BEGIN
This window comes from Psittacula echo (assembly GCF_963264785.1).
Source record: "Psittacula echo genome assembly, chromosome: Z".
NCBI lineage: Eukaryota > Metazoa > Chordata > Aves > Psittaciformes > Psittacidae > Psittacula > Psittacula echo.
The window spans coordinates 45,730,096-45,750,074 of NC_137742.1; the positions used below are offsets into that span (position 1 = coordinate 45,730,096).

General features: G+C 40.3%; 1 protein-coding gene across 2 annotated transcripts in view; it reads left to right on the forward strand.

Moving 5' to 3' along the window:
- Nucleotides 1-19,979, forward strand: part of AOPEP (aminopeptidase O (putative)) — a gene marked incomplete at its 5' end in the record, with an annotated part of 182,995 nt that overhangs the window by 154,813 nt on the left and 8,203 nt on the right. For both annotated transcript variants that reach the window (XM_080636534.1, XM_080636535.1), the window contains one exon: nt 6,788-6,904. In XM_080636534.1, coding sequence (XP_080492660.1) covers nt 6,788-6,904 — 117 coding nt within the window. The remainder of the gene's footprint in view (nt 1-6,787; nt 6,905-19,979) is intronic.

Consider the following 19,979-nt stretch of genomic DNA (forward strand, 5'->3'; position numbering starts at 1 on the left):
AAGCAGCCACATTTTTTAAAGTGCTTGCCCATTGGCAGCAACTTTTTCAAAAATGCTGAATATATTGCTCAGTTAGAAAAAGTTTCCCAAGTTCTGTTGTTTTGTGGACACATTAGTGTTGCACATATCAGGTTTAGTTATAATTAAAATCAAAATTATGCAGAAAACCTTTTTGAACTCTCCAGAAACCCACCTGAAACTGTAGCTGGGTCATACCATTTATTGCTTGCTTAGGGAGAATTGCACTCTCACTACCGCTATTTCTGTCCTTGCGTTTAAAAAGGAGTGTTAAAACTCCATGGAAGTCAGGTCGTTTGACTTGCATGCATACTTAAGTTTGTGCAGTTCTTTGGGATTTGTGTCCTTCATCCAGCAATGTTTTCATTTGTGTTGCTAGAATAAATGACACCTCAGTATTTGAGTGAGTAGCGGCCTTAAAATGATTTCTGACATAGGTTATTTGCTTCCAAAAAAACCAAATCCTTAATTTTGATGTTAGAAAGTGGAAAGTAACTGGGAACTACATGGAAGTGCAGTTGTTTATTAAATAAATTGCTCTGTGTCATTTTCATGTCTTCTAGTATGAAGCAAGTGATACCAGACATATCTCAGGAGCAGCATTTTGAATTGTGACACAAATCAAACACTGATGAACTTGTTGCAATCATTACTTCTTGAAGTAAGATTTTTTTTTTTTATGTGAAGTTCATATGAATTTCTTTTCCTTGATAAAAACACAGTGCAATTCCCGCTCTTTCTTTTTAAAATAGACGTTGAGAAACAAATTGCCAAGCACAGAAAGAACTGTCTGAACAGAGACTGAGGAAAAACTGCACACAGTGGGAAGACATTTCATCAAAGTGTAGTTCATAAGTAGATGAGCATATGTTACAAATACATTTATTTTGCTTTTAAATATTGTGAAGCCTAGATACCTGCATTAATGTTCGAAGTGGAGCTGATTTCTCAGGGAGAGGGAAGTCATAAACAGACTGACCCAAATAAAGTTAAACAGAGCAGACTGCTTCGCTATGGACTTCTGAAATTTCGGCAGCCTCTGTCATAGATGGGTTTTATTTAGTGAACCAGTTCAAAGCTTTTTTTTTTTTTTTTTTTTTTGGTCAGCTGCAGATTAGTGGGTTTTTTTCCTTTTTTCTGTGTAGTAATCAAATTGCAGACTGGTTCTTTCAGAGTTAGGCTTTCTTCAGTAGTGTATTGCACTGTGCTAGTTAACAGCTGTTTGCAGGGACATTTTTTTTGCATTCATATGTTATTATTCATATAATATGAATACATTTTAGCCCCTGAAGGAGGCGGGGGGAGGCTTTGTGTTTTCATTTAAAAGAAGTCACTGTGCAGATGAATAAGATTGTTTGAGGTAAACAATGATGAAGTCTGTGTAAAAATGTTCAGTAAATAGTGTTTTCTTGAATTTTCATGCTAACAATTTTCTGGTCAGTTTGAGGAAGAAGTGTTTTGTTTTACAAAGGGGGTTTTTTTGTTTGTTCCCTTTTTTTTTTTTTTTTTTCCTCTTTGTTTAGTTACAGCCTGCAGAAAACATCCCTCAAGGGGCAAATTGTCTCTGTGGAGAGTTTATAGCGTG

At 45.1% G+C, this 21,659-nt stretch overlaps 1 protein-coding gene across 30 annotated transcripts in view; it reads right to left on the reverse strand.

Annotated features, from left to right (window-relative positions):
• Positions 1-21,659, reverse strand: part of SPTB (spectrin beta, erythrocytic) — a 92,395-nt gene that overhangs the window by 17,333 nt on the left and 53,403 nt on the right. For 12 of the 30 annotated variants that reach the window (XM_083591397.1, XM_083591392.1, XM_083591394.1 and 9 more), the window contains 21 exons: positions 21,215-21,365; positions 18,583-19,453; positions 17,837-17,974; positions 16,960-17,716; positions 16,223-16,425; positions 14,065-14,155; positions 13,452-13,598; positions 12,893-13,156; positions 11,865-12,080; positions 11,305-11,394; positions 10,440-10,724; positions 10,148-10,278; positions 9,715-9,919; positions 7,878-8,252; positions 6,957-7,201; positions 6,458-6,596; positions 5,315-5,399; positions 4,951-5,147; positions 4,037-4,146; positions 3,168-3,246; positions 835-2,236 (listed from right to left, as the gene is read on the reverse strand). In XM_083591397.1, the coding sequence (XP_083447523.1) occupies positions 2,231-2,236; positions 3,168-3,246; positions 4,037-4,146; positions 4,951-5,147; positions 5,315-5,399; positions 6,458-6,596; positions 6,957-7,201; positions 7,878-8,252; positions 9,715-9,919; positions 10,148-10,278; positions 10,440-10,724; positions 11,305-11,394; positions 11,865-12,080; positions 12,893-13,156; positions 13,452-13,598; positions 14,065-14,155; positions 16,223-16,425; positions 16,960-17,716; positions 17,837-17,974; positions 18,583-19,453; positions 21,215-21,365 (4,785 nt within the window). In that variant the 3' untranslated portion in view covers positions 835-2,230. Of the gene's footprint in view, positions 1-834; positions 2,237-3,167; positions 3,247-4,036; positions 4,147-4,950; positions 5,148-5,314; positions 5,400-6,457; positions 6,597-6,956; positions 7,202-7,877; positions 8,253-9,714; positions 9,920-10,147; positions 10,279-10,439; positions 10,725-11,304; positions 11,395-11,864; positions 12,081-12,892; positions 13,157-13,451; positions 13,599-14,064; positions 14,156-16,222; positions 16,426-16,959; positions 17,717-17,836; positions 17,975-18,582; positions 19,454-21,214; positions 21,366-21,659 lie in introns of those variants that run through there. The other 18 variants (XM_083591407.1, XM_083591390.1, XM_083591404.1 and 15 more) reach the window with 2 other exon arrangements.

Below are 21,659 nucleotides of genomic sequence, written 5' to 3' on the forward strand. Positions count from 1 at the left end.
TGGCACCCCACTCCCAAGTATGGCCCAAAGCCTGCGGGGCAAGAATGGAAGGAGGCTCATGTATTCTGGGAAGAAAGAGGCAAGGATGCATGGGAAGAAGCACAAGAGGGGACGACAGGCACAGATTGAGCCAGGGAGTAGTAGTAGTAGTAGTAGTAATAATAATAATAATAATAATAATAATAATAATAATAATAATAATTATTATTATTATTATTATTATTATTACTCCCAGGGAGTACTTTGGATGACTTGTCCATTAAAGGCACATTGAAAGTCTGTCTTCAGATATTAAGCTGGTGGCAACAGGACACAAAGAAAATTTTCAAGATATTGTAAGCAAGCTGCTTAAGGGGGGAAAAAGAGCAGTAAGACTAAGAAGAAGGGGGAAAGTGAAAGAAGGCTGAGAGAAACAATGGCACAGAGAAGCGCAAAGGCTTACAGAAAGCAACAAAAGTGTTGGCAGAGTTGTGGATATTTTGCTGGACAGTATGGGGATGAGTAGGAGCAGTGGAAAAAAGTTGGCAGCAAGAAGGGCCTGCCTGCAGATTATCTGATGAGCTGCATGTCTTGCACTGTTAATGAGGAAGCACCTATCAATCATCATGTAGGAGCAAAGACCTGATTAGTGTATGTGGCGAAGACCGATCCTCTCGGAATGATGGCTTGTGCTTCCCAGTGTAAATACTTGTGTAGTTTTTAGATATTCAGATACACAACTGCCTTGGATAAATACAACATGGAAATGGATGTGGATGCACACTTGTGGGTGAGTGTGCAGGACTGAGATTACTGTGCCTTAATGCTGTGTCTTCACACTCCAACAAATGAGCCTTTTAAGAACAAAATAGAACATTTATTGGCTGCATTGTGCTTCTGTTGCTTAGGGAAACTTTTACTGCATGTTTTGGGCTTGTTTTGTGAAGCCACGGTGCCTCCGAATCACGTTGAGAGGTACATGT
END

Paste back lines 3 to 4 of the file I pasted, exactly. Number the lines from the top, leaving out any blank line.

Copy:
NCBI lineage: Eukaryota > Metazoa > Chordata > Aves > Psittaciformes > Psittacidae > Psittacula > Psittacula echo.
The window spans coordinates 45,730,096-45,750,074 of NC_137742.1; the positions used below are offsets into that span (position 1 = coordinate 45,730,096).